There is good evidence then to suggest that focusing on the cultivation of compassion, such that individuals have more affiliative relationships with themselves and others, could well be an important process in the development of psychotherapy for depression. Indeed, compassion may well have an important role to play in rebalancing attachment-based difficulties [14
]. However, as CFT developed, it became clear that there are important blocks, fears, and resistances to the concept of compassion and the experience of affiliative emotion [51
]. Gilbert et al. developed a measure of ‘fears of compassion’ and found them to be highly correlated to psychopathology symptoms. In a follow-up study, Gilbert et al. [52
] found fears of compassion to be linked to fears of happiness in general, and problems with emotional processing (alexithymia) and mindfulness. This studies of the fears of compassion to date however have been with non-clinical populations. The study looks at these different fears of compassion in a clinical population.
There are in fact many reasons why people can become fearful of compassion and affiliative emotion and block it, thereby increasing their vulnerability to mood disorders and reducing recovery. One reason is they see compassion as a weakness or indulgence and require clarity on the definition and process. Another reason is children who have experienced abuse and neglect may have these emotional memories reactivated by cues of kindness, because they stimulate the attachment system and hence trigger whatever memory is coded there. Indeed, people from traumatic backgrounds can have what has been called “attachment phobia”, and fear
affilative emotion [53
] outlined how abusive and/or neglectful parenting creates approach-avoidance conflicts. For example, for most children, the source of distress resolution is to return to the parent for comfort, support and understanding. However, unpredictable and abusive parents, who are poor at mentalizing and empathy, can also be the source of threat to the child. So the natural (innate) system of seeking comfort is blocked because although the parent and be a source of safeness he/she can be the very threat the child needs to escape from. Liotti [55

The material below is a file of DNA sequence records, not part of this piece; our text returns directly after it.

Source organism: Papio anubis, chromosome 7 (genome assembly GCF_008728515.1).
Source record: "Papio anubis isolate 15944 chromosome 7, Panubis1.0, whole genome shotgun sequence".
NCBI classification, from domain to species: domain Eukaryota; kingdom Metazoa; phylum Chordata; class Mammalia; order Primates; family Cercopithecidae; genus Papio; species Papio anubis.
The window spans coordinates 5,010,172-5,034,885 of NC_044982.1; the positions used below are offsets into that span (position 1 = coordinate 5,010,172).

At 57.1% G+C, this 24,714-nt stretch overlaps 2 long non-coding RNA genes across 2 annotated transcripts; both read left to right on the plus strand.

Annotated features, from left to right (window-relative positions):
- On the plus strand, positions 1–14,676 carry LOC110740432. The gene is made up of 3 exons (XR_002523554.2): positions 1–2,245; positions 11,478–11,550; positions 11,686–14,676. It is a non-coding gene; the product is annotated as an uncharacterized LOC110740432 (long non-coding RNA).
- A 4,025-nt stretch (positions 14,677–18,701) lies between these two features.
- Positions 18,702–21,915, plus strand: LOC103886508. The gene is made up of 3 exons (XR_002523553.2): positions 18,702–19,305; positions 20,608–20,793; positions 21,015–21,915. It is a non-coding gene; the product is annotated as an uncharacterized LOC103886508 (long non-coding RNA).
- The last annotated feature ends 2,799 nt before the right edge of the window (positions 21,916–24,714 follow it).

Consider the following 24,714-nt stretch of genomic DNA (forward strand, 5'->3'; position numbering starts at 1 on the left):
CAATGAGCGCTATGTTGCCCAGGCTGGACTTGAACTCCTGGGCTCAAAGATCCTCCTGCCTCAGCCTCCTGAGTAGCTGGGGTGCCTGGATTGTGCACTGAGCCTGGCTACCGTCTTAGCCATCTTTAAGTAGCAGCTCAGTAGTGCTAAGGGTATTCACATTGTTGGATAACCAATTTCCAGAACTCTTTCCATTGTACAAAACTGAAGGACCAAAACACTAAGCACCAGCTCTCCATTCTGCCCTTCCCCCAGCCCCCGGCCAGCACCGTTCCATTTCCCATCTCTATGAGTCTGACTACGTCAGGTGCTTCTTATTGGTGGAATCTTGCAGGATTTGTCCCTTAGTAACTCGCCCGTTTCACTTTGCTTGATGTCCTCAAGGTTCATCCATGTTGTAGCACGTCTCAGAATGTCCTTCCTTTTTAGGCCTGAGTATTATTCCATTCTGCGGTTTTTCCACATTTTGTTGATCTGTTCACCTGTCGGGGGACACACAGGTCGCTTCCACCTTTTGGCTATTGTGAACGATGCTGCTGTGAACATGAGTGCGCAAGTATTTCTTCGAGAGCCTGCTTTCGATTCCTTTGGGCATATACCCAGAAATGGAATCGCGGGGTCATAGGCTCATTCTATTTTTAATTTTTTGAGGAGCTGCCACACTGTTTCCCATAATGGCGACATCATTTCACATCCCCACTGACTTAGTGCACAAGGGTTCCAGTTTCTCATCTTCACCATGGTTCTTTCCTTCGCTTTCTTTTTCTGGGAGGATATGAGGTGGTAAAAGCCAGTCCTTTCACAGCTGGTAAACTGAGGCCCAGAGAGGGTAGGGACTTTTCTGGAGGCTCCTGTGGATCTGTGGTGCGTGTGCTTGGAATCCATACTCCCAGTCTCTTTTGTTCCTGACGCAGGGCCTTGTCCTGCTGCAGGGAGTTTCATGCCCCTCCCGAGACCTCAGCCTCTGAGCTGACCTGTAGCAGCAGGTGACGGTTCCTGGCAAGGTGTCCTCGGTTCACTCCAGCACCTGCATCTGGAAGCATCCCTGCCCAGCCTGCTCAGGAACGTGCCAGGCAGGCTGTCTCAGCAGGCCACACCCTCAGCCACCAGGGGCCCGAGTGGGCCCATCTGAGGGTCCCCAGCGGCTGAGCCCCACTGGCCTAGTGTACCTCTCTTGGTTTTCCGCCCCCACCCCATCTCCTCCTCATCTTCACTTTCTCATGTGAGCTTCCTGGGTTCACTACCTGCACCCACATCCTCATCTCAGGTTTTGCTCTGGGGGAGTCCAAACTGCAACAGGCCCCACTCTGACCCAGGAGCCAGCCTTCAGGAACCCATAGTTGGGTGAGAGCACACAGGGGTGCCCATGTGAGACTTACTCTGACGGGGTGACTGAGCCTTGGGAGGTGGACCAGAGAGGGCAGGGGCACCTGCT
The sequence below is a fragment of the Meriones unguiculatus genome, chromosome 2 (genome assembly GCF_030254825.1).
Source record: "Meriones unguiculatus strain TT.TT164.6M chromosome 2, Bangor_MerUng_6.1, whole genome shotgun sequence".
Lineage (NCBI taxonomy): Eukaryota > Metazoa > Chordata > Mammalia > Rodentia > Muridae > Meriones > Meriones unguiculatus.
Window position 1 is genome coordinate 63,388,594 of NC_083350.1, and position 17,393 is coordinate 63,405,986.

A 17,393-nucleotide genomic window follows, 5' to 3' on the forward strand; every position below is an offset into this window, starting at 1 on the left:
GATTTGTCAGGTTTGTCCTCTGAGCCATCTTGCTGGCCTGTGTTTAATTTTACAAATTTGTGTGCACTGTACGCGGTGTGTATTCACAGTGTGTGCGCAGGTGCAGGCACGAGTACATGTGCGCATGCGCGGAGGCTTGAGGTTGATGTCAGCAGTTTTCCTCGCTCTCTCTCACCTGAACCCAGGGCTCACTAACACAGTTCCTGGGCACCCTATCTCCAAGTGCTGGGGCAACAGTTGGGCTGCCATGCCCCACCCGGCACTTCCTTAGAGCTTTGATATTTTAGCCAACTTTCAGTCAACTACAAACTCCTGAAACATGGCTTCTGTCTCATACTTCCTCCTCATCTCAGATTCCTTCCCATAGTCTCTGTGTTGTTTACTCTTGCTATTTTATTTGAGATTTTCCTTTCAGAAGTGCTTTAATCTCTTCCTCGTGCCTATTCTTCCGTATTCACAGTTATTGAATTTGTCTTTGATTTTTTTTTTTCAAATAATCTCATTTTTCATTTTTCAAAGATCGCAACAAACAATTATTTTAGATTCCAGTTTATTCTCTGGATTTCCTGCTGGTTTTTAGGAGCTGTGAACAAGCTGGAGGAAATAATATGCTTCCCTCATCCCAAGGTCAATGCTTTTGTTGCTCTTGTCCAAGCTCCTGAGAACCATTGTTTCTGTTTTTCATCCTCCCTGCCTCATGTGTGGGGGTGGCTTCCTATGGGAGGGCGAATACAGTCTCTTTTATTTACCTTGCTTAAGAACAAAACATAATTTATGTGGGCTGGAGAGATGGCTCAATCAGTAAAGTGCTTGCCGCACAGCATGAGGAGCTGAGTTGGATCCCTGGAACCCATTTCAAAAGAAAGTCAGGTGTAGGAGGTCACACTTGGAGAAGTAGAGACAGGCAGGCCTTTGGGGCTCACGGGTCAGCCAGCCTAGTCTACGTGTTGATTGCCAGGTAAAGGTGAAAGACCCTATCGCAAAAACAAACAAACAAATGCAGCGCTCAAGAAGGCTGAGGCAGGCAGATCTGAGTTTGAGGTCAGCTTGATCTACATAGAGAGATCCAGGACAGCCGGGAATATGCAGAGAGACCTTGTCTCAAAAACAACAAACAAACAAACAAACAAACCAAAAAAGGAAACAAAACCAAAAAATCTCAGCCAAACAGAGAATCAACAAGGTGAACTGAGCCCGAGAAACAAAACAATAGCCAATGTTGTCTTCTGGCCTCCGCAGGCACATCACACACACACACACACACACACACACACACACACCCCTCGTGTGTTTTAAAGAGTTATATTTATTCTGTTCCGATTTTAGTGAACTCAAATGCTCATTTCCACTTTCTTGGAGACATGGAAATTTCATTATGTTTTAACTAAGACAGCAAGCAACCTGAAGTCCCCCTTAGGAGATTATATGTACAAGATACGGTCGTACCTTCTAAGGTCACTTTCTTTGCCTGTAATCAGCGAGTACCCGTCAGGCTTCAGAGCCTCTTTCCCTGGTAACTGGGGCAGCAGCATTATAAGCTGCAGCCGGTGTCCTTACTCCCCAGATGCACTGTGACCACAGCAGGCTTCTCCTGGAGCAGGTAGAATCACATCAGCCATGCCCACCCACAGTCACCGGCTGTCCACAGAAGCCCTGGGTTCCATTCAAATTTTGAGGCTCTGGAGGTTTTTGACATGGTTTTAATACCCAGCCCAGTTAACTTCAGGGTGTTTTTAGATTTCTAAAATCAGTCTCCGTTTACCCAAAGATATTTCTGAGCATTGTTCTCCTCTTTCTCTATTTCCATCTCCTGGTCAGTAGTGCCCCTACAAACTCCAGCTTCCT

] describes how those children who are threatened by their parents, and therefore cannot use them as a soothing object, enter states of “threat without resolution.” In these conditions the only resolution may be withdrawal and avoidance and trying to close down. These kinds of fears can be understood using classical conditioning of emotional memories [56
]. Hence, not only do these individuals have few positive memories of affection and joyfulness they may also have few memories of comfort and soothing when under stress, and instead have many aversive memories associated with wanting or seeking closeness, kindness and compassion.
In contrast, some authors suggest that people can be fearful of compassion and affiliative feelings if they are also fearful of their own damaging potential for rage [57
] - a scenario beautifully enacted in the film “Good Will Hunting”. A typical scenario for a patient would be “If you really knew me, and what went on in my mind you would not think I deserve compassion.” So a sense of shame, and believing that there are “bad things (feelings, thoughts and fantasies) inside of one” which cannot be revealed, may be a major block to being open to affiliation. So the ability to be open to affiliation may first require individuals to acknowledge and work on their rage; compassion and feelings of affiliation may be quite difficult in the context of a lot of unprocessed rage [4
]. Here the therapist teaches 'compassion for and with rage'.
involved in fear of compassion and affiliative feelings is unprocessed grief. Gilbert and Irons [58